It’s a Christmas Miracle Mop: Joy

joy-lawrence

Joy
Directed by David O. Russell
Opens December 25

Joy is not technically a Christmas movie, but it is the fourth David O. Russell film in six years to open during the holiday season. First-album-style Russell fans who still pine for a Flirting with Disaster redux might say that’s because he’s become a mainstream, awards-courting shill (or at least as undisciplined and haphazard as an office holiday party), but really, it makes sense for the exact same reason Flirting still resonates almost twenty years later: because Russell sees the world as an extended, perhaps neverending, family holiday dinner, with all of the love and contentiousness that implies.

This is also why Joy feels familiar yet different; it traffic-jams in the same number of loud, opinionated, often uncouth characters as Russell’s other recent films, even employing some of the same actors: Jennifer Lawrence as the title character, a put-upon single mother with a creative invention streak; Robert De Niro as her meddlesome and floundering businessman of a father; and, later, Bradley Cooper as a QVC executive who Joy encounters in the selling of her amazing Miracle Mop (the real-life inventor of which, Joy Mangano, is a credited producer on this film, though it does not announce itself as a biopic—in fact, what was originally described as such has been backpedaled into a movie “inspired” by Mangano and, per Russell, uh, like, lots of women). The rest of the squabbling family is filled out by Edgar Ramirez (Joy’s ex-husband), Virginia Madsen (Joy’s mother), Elisabeth Rohm (Joy’s unpleasant sister), and Diane Ladd (Joy’s grandmother, more present as the occasional narrator of the movie than a barely-there character). But unlike the overspilling ensembles of American Hustle, Silver Linings Playbook, and The Fighter, most of the supporting cast in Joy doesn’t particularly get their due.

That may be by design. After serving as the catalyzing love interest and a force of chaos in the last two Russell joints, his muse Jennifer Lawrence is officially front and center for this one. She’s again playing a tad older than her actual age, and again she brings out the latent musical director in Russell, for a scene where she and her then-husband sing together on stage in a local… talent show, I guess? The movie’s background details are sometimes fuzzy. Like his other films, this one lives in the moment; Russell can be restless, hence the movie’s four credited editors (three out of four having worked on previous Russell productions) and, moreover, some cuts that feel like weird paste-ups. Characters shuffle in and out of the narrative, which follows Joy as she claws her way into the mop business, and they don’t always get, what’s the word, characterized. De Niro and his onscreen partner Isabella Rossellinni make an impression, but as a whole Joy’s family holds her back and undermines her in a way that makes the story seem almost Randian in its single-minded championing of Joy’s greatness.

The movie, then, becomes a tribute to Lawrence’s ample star qualities. Despite Russell’s screwball tendencies, Joy is often closer to the steeliness of Katniss Everdeen than the funnier parts Lawrence played in Silver Linings Playbook and especially American Hustle. If Russell isn’t fully attuned to the dynamics of a star vehicle (just chopping away the other characters doesn’t necessarily work), Lawrence’s face does the rest of the job; there are whole movies in her close-ups. One of the best shots holds on her face as she stands backstage at QVC, the set rotating her into the spotlight.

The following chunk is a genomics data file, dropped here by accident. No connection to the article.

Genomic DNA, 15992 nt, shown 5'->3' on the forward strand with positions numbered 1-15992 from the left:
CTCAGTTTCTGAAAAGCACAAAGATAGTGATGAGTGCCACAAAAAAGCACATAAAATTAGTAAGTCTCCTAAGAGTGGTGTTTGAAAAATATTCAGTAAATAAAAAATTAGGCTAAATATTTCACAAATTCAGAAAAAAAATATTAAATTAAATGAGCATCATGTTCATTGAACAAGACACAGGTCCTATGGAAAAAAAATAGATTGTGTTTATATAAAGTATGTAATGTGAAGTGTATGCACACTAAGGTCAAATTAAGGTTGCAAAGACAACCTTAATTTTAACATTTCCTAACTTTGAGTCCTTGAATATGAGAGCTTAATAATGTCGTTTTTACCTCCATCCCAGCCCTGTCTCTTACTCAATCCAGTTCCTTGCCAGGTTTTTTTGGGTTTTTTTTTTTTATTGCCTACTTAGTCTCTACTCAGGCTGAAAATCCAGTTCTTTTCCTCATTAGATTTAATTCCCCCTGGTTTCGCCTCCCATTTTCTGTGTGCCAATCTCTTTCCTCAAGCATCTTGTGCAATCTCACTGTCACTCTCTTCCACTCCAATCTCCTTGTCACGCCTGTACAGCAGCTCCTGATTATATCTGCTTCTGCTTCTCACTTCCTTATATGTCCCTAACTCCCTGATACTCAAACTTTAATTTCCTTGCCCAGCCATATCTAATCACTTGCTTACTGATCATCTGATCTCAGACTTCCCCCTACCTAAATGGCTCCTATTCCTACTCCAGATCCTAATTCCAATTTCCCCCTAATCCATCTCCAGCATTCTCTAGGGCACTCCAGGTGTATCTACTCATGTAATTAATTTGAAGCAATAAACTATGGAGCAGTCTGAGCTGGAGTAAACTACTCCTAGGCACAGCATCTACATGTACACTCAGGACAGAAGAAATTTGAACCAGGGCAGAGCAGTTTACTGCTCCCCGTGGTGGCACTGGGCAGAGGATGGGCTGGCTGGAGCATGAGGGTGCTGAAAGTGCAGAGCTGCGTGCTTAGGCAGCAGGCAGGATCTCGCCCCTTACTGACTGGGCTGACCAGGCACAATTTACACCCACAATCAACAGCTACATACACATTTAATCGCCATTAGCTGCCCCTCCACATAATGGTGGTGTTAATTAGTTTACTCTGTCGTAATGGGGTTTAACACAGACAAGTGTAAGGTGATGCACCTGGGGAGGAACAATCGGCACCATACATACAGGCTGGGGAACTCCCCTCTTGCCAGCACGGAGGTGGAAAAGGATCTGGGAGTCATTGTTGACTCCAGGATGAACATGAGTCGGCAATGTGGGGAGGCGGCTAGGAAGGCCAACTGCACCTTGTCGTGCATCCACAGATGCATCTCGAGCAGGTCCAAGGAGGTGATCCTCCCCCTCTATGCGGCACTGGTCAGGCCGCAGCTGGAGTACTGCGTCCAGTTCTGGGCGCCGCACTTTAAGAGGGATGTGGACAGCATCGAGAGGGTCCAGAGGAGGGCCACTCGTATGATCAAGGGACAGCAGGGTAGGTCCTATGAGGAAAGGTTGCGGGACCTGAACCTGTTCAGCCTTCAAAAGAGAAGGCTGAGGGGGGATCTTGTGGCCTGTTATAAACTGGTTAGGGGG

The QVC section of the film, in which Joy teams up with Bradley Cooper’s Neil, provides a breathless tutorial in the early business and art of home-shopping; it could’ve spun off into its own wacked-out docudrama, easily. Lawrence may have won an Oscar under Russell, but he’s probably even more responsible for the ongoing career of Cooper, who sometimes appears to be a different actor entirely in these films. He’s not as winningly manic as he was in American Hustle but he gains a foothold that some of the other actors struggle for.

As it pushes from soapy melodrama infused with Russell madness to detail-light business procedural to inspirational fake true story, the film takes on a dreamlike quality. It’s heavy on white backgrounds, real and fake snow, and sometimes actual dream sequences, like when Joy imagines herself inside the soap opera that her bedridden mother watches seemingly around the clock. It allows scenes and details (like the fact that De Niro’s garage business has a side hustle in its ramshackle gun range out back) to linger while plot points blur into the background. Joy isn’t Russell’s best movie; Three Kings is a better straightforward story, and American Hustle reps a better application of his signatures and skill set. But the self-mythologizing that might have gone on in a genuine Mangano biopic (and, with her as a producer, may still be going on, uncredited) feels more generous than it should. Joy’s family is an undermining pain, but the movie isn’t about her pitching them overboard. Her idea is brilliant, but she wants to help others realize their own oddball inventions. And her story plays, in the end, like a matriarchy origin story.

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